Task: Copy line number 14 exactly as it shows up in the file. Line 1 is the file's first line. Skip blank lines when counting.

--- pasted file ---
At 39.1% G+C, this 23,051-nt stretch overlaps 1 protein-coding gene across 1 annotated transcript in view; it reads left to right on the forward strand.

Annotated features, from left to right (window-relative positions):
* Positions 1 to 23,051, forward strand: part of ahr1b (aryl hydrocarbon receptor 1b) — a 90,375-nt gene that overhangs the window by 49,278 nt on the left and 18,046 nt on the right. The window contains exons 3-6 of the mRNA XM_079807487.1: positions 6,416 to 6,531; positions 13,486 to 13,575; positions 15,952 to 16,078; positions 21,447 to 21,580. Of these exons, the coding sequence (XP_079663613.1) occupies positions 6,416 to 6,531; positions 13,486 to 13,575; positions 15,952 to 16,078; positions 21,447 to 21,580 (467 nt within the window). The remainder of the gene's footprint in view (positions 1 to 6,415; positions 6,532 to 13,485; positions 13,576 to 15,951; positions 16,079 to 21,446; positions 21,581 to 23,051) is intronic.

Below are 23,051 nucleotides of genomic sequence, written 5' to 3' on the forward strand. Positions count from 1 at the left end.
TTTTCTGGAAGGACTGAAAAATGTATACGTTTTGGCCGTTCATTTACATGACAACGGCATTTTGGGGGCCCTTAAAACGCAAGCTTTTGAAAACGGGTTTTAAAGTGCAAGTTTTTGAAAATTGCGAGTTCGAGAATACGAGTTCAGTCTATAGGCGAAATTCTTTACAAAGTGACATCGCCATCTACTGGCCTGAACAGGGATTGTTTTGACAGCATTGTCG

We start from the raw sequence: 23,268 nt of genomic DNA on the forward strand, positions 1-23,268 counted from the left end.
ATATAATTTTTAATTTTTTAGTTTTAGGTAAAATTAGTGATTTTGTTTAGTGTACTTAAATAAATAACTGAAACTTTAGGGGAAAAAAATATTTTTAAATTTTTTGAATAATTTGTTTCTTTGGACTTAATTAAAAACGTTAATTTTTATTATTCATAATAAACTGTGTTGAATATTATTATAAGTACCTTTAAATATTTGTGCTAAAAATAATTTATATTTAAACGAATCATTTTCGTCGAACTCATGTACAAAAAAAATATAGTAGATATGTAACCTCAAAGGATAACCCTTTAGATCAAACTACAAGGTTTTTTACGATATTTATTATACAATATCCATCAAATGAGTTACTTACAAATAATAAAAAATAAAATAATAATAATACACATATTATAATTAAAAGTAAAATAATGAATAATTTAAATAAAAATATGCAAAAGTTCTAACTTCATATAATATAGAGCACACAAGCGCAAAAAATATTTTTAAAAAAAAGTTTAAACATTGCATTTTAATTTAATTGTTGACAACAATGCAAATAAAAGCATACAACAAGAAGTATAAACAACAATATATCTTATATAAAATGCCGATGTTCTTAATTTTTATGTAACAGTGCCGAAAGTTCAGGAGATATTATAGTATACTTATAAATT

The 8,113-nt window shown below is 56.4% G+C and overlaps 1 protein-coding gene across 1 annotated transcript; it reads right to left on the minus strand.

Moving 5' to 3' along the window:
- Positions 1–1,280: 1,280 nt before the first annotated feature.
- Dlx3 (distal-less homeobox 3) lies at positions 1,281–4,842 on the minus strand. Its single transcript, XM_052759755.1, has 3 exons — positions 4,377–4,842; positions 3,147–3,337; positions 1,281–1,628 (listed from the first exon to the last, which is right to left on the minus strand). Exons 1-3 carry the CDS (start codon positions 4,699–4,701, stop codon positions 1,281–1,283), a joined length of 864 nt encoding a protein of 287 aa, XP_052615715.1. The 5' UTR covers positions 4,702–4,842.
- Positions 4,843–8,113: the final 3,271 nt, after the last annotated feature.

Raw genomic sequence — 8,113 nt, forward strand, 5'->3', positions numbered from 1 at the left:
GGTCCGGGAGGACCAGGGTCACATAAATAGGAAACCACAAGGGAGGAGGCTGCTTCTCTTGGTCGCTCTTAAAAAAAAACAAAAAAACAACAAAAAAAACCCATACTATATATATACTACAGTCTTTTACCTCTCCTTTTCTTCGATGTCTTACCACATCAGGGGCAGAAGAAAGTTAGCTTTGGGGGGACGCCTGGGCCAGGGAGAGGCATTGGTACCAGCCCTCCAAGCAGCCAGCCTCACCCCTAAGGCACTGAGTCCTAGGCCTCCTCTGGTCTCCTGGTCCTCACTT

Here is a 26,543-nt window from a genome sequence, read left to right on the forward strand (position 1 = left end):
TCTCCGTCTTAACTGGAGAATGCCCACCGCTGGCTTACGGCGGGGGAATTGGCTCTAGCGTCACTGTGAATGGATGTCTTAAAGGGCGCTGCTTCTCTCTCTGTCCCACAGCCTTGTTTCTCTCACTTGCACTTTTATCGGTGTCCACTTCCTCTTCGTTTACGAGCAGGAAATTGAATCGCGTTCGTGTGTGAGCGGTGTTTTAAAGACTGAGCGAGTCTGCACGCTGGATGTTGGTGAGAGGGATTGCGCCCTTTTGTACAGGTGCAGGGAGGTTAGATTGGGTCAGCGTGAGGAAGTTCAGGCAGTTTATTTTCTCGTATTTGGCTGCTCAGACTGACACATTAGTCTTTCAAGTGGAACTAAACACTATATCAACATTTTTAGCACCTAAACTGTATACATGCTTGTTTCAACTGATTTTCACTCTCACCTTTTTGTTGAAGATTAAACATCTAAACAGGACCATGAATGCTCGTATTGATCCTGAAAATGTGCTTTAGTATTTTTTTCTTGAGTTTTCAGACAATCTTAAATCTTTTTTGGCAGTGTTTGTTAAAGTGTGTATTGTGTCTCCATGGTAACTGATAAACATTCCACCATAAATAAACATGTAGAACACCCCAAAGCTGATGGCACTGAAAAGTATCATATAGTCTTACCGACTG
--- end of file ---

GGTCCGGGAGGACCAGGGTCACATAAATAGGAAACCACAAGGGAGGAGGCTGCTTCTCTTGGTCGCTCTTAAAAAAAAACAAAAAAACAACAAAAAAAACCCATACTATATATATACTACAGTCTTTTACCTCTCCTTTTCTTCGATGTCTTACCACATCAGGGGCAGAAGAAAGTTAGCTTTGGGGGGACGCCTGGGCCAGGGAGAGGCATTGGTACCAGCCCTCCAAGCAGCCAGCCTCACCCCTAAGGCACTGAGTCCTAGGCCTCCTCTGGTCTCCTGGTCCTCACTT